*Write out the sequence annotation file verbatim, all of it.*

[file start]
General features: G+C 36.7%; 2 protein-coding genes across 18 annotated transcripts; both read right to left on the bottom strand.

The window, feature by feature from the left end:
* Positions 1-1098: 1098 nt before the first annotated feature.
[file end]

General features: G+C 36.7%; 2 protein-coding genes across 18 annotated transcripts; both read right to left on the bottom strand.

The window, feature by feature from the left end:
* Positions 1-1098: 1098 nt before the first annotated feature.